Higher insurance premiums are the likely consequence of artificial intelligence as it will be prohibitively difficult to establish liability in the event of damage or personal injury. So believes Brown Rudnick partner Nicholas Tse, leading global litigator, and adviser to governments and multinationals on dispute resolution.
Tse was speaking at an International Bar Association showcase session on the topic of apportioning fault when things go wrong with AI applications. He cited the example of driverless car accidents. ‘The law needs to try not to multiply problems of dealing with AI and should not invest AI with legal personality,’ he told a session moderated by Law Society president Christina Blacklaws. ‘The work of the law is to try and be pragmatic, ensuring accountability while not stifling progress.’
Tse pointed out that UK government expects driverless cars to be on the streets by 2021. The Automated and Electric Vehicles Act 2018 already regulates certain areas of liability through insurance. He sees this as a model for other AI applications – for example in the medical sector.
In terms of criminal law, it is ‘hard to envisage how you can sanction a robot for committing a crime’, said Tse. ‘[You] merely decommission the robot. We are told it’s difficult to predict the behaviour of AIs, so they may do things programmers never intended.’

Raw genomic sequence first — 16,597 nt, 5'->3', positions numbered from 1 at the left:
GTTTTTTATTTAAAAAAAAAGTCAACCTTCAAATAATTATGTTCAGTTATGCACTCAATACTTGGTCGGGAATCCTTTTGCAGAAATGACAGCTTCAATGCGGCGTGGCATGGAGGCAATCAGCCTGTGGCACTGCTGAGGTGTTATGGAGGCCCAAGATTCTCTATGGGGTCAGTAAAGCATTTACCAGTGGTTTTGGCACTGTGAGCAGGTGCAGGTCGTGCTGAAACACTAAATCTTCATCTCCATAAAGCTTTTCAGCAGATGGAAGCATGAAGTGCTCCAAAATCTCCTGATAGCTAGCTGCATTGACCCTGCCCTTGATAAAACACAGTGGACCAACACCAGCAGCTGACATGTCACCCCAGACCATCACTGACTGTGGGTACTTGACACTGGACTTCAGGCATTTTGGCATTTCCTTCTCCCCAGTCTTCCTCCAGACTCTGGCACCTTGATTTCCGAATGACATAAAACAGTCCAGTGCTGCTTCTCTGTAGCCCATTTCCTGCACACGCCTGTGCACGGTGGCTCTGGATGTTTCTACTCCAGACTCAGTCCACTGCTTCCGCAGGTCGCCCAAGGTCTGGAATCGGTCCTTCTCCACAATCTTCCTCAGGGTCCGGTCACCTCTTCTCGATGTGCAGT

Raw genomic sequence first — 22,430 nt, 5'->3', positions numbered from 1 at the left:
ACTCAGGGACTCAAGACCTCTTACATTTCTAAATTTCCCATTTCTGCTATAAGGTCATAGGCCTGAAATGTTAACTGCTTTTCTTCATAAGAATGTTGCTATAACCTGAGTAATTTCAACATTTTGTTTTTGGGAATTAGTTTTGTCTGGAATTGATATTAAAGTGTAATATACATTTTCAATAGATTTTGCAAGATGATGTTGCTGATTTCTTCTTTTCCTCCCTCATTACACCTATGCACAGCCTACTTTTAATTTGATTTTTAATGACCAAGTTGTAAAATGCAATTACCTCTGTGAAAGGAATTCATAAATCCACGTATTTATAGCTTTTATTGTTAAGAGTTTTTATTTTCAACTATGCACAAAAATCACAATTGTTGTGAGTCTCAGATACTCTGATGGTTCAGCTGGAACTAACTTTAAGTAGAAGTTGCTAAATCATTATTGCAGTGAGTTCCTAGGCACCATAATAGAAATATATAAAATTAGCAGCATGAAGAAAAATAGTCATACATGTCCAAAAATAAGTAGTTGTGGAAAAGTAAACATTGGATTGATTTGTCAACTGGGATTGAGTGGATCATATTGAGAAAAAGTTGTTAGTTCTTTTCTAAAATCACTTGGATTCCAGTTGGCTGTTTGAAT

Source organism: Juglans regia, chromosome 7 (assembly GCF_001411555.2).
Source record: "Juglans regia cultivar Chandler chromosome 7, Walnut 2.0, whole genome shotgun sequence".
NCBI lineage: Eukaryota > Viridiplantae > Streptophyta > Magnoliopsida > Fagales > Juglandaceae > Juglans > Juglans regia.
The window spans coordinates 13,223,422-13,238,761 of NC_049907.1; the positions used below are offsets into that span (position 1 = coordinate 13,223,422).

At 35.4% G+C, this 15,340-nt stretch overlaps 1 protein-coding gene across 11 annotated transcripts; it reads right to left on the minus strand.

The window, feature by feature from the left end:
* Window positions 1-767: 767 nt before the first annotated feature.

He added: ‘The idea of trying to have some form of no-fault strict liability is the most pragmatic solution society can offer to victims of AI accidents. The UK act does that by putting the onus on the insurer, [which means] premiums could go up. Proving how AI has gone wrong is very difficult. We need to avoid that debate being had too often or too extensively.’
Tse stressed that the law has yet to get to grips with the ‘full chain of liability’ in AI incorporating the manufacturer and service provider. He described this as an ‘infernal contractual problem that needs to be grappled with’, outlining three proposals.
First, said Tse, lawmakers should consider whether insurance in certain areas where AI is used should be mandatory. They should also consider in tandem legislation for no-fault, strict liability. It should also be made more difficult for AI creators to evade liability in claims, he said.
Tse was followed to the podium by Blacklaws, who chairs a UK public policy commission examining the impact of technology and data on human rights and justice.
Alluding to the many ethical challenges posed by AI, Blacklaws pointed out that ‘there is no international initiative on whether we need soft law or hard law to deal with this matter on a global scale’.
She added: ‘Solicitors and lawyers are starting to use AI systems to determine whether they will take on cases and in which courts. Machine-learning enables profiling of users. You have bespoke suggestions of cases and outcomes. The big rule-of-law issue here is the risk that AI could normalise outcome predictions and that therefore test cases are no longer brought.’
In the longer term, she warned, this could mean that the development of the common law ‘seizes up’.